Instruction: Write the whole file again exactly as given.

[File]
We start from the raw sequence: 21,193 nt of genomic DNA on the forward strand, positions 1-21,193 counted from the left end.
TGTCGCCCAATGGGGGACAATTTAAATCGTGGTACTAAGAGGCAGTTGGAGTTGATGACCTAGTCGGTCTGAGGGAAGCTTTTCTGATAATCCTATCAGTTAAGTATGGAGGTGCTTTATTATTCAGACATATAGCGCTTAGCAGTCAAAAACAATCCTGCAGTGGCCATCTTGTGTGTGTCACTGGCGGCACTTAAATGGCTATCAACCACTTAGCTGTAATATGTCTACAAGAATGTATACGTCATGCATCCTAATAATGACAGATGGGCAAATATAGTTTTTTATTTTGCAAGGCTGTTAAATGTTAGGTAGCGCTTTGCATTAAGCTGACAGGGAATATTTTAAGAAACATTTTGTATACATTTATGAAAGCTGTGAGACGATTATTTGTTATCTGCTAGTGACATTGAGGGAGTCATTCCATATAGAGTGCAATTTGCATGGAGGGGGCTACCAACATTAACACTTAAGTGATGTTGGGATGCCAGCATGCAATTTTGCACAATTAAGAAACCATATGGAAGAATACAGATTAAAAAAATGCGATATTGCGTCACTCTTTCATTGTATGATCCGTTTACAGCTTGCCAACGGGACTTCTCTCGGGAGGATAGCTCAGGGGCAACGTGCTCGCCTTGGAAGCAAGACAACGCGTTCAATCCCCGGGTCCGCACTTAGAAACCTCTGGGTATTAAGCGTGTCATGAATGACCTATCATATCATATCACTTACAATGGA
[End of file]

We start from the raw sequence: 21,193 nt of genomic DNA on the forward strand, positions 1-21,193 counted from the left end.
TGTCGCCCAATGGGGGACAATTTAAATCGTGGTACTAAGAGGCAGTTGGAGTTGATGACCTAGTCGGTCTGAGGGAAGCTTTTCTGATAATCCTATCAGTTAAGTATGGAGGTGCTTTATTATTCAGACATATAGCGCTTAGCAGTCAAAAACAATCCTGCAGTGGCCATCTTGTGTGTGTCACTGGCGGCACTTAAATGGCTATCAACCACTTAGCTGTAATATGTCTACAAGAATGTATACGTCATGCATCCTAATAATGACAGATGGGCAAATATAGTTTTTTATTTTGCAAGGCTGTTAAATGTTAGGTAGCGCTTTGCATTAAGCTGACAGGGAATATTTTAAGAAACATTTTGTATACATTTATGAAAGCTGTGAGACGATTATTTGTTATCTGCTAGTGACATTGAGGGAGTCATTCCATATAGAGTGCAATTTGCATGGAGGGGGCTACCAACATTAACACTTAAGTGATGTTGGGATGCCAGCATGCAATTTTGCACAATTAAGAAACCATATGGAAGAATACAGATTAAAAAAATGCGATATTGCGTCACTCTTTCATTGTATGATCCGTTTACAGCTTGCCAACGGGACTTCTCTCGGGAGGATAGCTCAGGGGCAACGTGCTCGCCTTGGAAGCAAGACAACGCGTTCAATCCCCGGGTCCGCACTTAGAAACCTCTGGGTATTAAGCGTGTCATGAATGACCTATCATATCATATCACTTACAATGGA